Experience the mystery of Nine Mile Canyon

Some people like to curl up with a good mystery. Myself, I’ve always had a penchant for unsolved mysteries, or better yet a mystery that may never be solved.

Nine Mile Canyon, tucked behind the Book Cliffs in east-central Utah, is an archaeological mystery that defies scientific explanation. Why is this place, of all places, home to an estimated 100,000 individual Native American images pecked and painted onto the sandstone cliff walls?

There is no other place anywhere in the continental United States that has so much indigenous rock art. So why here? And why is the density of images beyond comprehension? Despite nearly 30 years of documenting these sites and applying various statistical modeling to the problem, the answer to the mystery of Nine Mile Canyon’s ubiquitous rock art still eludes me.

What has become abundantly evident during my research is that Nine Mile Canyon is indeed a national cultural treasure, in effect a unique glimpse into the minds, thoughts, dreams and aspirations of people who lived here a thousand years ago or more.

One local advocate, disgruntled by local ambivalence toward preservation, told me, “If Nine Mile Canyon were located anywhere but Utah, it would already be a national park celebrated the world over.”

Yet, the national treasure that is Nine Mile Canyon remains largely unknown to the vast majority of Utahns who generally zip past the canyon turnoff on their way to better-known destinations such as Arches and Canyonlands.

There are hundreds of locations scattered throughout Utah with spectacular ancient rock-art images that draw visitors from throughout the world. But Nine Mile Canyon features a near-continuous gallery of images extending nearly 45 miles (Nine Mile Canyon is much, much longer than nine miles, but that is another mystery for another time).

Many of these images are easily visible from a recently paved road. Others are visible from hiking trails in four different locations in the canyon developed by the Bureau of Land Management and School and Institutional Trust Lands Administration.
And it would take several lifetimes to see it all.

Nine Mile Creek, which meanders verdantly through the bottom of the canyon, was undoubtedly a rich source of plants and animals for prehistoric hunters and gatherers for thousands of years. At about AD 200, a few maize farmers began to arrive and constructed pit houses and granaries along the canyon bottom. There probably were not that many of them.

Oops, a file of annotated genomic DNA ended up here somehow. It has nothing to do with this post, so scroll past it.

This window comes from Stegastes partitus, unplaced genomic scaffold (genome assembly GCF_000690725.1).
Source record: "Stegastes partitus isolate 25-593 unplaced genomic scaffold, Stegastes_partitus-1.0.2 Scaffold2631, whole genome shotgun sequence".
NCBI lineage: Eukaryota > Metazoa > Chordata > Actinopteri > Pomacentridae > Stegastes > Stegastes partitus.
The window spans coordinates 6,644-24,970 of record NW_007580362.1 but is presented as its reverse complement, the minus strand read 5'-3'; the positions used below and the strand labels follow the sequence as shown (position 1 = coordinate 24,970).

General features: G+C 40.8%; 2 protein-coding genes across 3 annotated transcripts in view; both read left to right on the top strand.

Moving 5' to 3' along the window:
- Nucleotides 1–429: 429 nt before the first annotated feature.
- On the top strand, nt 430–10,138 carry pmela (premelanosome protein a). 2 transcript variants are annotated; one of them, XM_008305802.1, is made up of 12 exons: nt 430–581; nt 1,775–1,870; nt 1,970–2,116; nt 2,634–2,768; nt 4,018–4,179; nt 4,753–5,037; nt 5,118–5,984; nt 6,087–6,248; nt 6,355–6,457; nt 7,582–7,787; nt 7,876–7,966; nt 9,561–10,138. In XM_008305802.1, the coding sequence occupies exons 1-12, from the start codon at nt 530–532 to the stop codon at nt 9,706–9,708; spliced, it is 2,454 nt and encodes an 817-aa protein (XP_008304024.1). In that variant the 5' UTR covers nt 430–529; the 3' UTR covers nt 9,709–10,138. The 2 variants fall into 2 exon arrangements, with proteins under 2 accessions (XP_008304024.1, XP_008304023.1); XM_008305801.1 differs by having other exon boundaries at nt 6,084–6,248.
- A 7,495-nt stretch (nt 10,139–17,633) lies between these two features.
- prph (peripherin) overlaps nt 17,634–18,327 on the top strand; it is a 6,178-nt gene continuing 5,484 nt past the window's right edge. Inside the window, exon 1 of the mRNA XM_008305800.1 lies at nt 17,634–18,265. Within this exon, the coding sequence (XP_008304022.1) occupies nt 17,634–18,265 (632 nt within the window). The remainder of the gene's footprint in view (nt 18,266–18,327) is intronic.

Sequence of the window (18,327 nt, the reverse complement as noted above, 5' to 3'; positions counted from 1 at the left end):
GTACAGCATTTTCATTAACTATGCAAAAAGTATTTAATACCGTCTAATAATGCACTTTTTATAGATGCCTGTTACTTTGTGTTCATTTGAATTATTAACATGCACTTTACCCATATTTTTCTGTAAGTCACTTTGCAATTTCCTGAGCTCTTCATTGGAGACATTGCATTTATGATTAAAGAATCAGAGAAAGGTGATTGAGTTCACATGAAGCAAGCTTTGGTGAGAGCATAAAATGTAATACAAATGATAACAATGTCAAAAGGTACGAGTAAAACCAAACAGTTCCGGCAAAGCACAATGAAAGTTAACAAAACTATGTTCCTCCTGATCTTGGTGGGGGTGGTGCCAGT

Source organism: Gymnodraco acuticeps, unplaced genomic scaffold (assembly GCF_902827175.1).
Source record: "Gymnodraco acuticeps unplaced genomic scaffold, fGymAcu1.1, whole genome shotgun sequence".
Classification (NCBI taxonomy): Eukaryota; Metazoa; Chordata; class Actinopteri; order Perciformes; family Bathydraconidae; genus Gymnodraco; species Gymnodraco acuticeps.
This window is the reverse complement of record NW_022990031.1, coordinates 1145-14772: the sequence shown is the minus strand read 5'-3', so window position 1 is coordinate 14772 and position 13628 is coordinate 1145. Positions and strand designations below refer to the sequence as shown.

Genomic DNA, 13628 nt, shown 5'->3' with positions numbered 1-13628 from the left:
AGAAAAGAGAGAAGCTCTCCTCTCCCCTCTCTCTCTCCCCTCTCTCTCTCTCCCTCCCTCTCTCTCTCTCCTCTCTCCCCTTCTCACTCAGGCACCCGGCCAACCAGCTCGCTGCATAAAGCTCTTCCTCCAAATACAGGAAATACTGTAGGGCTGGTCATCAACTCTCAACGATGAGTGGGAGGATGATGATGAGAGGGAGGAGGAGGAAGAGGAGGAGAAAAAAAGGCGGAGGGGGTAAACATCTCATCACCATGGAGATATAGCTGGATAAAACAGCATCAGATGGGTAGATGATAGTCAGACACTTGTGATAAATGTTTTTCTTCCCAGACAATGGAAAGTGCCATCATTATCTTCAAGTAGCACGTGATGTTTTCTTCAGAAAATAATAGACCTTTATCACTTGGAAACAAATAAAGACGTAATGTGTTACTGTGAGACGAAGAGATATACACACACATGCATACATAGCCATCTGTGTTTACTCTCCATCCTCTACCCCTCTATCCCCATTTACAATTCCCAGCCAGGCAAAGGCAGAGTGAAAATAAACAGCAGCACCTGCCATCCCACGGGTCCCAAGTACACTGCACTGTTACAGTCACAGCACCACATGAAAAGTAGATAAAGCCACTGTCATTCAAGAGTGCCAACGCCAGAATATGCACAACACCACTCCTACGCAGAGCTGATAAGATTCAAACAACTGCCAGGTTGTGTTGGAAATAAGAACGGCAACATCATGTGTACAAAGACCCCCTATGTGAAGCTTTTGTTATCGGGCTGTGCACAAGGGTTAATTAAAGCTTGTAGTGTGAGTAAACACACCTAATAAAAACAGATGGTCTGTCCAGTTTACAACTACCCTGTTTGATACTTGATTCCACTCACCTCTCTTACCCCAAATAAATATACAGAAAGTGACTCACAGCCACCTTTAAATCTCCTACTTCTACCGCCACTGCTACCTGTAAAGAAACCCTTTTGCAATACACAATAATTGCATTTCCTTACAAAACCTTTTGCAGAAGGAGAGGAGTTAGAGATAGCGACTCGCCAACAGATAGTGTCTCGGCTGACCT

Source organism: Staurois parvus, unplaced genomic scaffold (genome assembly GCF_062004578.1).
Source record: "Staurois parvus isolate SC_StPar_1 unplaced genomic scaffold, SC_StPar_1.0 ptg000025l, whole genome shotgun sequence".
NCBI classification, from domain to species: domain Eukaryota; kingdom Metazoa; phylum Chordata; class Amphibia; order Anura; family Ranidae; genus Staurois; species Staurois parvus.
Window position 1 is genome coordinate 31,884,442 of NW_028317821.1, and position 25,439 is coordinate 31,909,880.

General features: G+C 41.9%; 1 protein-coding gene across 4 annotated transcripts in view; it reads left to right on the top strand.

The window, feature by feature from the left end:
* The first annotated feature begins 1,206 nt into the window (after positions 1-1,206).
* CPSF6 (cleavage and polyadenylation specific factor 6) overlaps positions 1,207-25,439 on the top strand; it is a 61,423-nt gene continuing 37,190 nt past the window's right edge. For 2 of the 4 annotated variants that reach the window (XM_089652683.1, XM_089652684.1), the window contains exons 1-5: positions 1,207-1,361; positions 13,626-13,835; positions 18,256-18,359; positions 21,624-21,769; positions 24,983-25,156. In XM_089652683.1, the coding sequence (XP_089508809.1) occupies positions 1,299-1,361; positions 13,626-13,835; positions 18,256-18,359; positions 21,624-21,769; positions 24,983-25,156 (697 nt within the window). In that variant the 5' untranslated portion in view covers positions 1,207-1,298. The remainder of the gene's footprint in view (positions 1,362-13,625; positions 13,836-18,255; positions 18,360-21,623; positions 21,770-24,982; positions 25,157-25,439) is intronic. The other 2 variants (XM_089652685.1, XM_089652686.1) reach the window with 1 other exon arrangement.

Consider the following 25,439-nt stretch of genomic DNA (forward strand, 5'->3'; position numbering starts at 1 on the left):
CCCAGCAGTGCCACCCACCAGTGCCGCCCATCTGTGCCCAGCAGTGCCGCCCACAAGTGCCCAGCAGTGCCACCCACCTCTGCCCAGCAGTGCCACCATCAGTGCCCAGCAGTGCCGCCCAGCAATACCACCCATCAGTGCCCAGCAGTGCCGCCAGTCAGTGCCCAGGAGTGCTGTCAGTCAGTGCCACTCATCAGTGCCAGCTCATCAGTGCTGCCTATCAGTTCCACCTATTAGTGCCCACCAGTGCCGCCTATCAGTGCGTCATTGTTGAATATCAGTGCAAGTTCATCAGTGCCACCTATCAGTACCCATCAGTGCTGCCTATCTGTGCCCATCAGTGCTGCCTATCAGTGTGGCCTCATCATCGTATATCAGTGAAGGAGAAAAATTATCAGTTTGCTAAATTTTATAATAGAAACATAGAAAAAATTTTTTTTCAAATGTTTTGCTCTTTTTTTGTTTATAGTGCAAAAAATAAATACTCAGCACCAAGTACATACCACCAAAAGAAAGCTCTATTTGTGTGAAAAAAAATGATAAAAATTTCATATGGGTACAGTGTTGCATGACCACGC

And then something as-yet-unexplained happened about AD 900: The canyon’s population exploded to levels never seen before or since. Hundreds of farmers moved into the canyon, constructing houses not only on the canyon bottom but on every ridgeline and pinnacle top—some of them fortress-like towers more than a thousand feet above the creek.
By about AD 1250, most—if not all—of these people, had abandoned the canyon.

The ruined foundations of their homes and granaries are reminders of their brief tenure here. But even more inspiring are the cacophony of rock-art images they left behind that seem to whisper to us so many centuries later.

Archaeologists refer to these people as the Fremont Complex, but we really have no idea what they called themselves or who their descendants are today (several modern tribes claim affinity, although DNA evidence suggests closer ties to the modern Puebloan groups of Arizona and New Mexico).

Experiencing Nine Mile Canyon used to be a rugged “adventure” involving a narrow two-lane dirt road with deep ruts, mud pits left by the summer thunderstorms and an almost certainty of flat tires. Today, the paved road makes the canyon and its archaeological wonders accessible to visitors traveling in the flimsiest of cars and even motorcycles.

It takes about 2 1/2 hours to get there from Salt Lake City. First drive south on Interstate 15 to the US-6 turnoff to Price and Moab and then continue another hour southeast to the small town of Wellington. The road into Nine Mile Canyon is well marked and is located on the east side of the only Chevron in town. Best to gas up here since there are no services once in the canyon (and no cell phone service).

The rock-art sites, located on the north side of the canyon next to the road, begin about 25 miles onto this road, and by about 35 miles, they become almost continuous. These sites are not marked with any signs so you are on your own to find them. (Hint: try scanning the flat, varnished cliffs on the first and second levels with binoculars).

The hiking trails can be found 42 to 45 miles inside the canyon. These trails are well marked, and they lead to some of the most impressive sites anywhere in the canyon.
When exploring Nine Mile Canyon, please remember:
Much of the canyon is private property. Please respect the “no trespassing” signs as you observe the images from the road.
Never touch rock-art images. The oils on your skin can accelerate the erosion of the images themselves.
It is never acceptable to add your own images, names, initials, dates, or anything else to the sites. This is, quite simply, vandalism that can carry hefty federal and state penalties.
Take photos and make sketches, but never do rubbings of the images (it abrades the images much like sandpaper would). Chalking of the images to enhance contrast is also not acceptable.
If you observe any illegal or inappropriate behavior please report it to the Price BLM at 435-636-3600. Let’s all work together to protect the past for future generations.

Jerry Spangler is a professional archaeologist and executive director of the nonprofit Colorado Plateau Archaeological Alliance, a Utah-based coalition of archaeologists, scholars, historians and preservationists dedicated to the protection of cultural sites and Utah’s archaeological resources. Learn more at CPArch.org.